I like the part about basing laws on rational thought and evidence. It echoes a sentiment that is a driving force in the atheist community right now, namely the idea that society must develop a set of moral values that is not rooted in any kind of supernatural belief system. I think it could end up being a really good thing that the leaders of modern atheism are coming together to discuss this, because this is an idea that needs a lot more exploration.

The New Atheists and their brethren in the secular humanist movement like to advocate for a godless value system where acceptance and goodwill toward others are prized, where people are free to be kind and loving out of the goodness of their hearts, and not because some man in the sky tells them to do so. While I appreciate the sentiment behind wanting to add more peace and love to the world, I just don’t think this works. And I can’t help but wonder if that might become clear to others as well at one of these atheist conventions.

The group of GAC attendees will undoubtedly contain a lot of intelligent, free thinking types, and so I’d imagine that it will only be a matter of time before folks start questioning the assumptions behind these ideas. For example: Yes, you can defend a peace- and love-based moral code from a purely atheistic point of view. You can point to the fact that more humans survive when we live in harmony together, that we may have an “altruistic gene” that makes us want to do nice things for others, etc. But who’s to say that harmony and survival for the greatest number of people should be our highest goals? You could just as easily advocate for a values system in which the survival of the fittest is the highest aim, and the weak are considered worthless and expendable. It sounds revolting, and it is. But it’s also perfectly defensible from an atheistic point of view.

I imagine that one day someone will get on the stage at one of these conferences, and propose a new moral code in which the the strong exterminate the weak and take all their possessions for themselves, thus ushering in a glorious age where only the most superior genes remain in the gene pool. Everyone in the crowd will gasp and fidget uncomfortably…and then realize that they cannot argue against it without stepping outside of their own atheist-materialist worldview. They’ll find themselves tempted to appeal to the transcendent to make their case, wanting to have blind faith in the fact that love should be prized above all else, believing that self-sacrifice is always better than selfishness, regardless of what the latest scientific studies say.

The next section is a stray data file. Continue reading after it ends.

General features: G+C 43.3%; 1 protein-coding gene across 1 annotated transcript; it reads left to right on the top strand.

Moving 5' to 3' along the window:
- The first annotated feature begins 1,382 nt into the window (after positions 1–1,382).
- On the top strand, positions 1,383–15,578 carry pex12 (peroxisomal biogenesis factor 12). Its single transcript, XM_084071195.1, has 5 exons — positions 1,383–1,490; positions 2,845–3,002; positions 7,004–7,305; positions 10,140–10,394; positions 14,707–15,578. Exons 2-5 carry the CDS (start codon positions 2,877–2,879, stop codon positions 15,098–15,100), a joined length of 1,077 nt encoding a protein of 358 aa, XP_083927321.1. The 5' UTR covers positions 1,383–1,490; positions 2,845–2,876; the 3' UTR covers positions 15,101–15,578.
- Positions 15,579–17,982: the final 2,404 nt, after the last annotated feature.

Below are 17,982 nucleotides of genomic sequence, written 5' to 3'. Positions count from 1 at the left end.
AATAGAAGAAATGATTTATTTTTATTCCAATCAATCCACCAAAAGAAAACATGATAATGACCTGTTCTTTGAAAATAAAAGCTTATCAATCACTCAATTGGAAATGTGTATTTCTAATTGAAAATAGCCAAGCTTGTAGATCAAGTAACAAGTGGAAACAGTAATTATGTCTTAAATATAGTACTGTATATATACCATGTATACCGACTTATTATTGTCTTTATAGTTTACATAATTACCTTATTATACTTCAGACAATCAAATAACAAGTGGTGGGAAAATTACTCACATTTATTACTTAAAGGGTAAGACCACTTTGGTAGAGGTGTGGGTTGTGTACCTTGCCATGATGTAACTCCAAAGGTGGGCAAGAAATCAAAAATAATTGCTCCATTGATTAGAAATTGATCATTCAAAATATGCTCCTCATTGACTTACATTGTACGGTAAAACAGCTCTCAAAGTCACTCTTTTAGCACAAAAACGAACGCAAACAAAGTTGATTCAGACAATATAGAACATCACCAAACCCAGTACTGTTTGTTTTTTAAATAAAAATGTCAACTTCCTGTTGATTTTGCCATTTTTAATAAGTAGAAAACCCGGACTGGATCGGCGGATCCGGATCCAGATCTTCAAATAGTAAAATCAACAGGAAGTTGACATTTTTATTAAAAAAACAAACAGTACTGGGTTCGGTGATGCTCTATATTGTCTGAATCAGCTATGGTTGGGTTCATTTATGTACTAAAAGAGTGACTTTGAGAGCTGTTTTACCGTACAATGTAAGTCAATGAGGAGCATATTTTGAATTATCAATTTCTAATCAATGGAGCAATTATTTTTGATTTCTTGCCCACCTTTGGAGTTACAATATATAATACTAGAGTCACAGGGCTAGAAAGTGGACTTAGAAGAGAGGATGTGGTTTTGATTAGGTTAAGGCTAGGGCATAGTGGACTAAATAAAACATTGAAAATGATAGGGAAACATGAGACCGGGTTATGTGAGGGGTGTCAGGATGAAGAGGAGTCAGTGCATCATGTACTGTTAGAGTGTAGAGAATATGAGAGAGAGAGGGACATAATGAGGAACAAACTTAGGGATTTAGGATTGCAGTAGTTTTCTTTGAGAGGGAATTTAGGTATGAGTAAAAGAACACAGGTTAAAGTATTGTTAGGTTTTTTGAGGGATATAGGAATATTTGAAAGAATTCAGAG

I hope that these events really will provide a forum for questioning assumptions and asking tough questions as much as they claim they will. Because when they do, the nearby churches will be flooded with post-convention crowds.

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About Jennifer Fulwiler

Jennifer Fulwiler
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Jennifer Fulwiler is a writer and speaker who converted to Catholicism after a life of atheism. She's a contributor to the books The Church and New Media and Atheist to Catholic: 11 Stories of Conversion, and is writing a book based on her personal blog, ConversionDiary.com. She and her husband live in Austin, TX with their five young children, and were featured in the nationally televised reality show Minor Revisions. You can follow her on Twitter at @conversiondiary.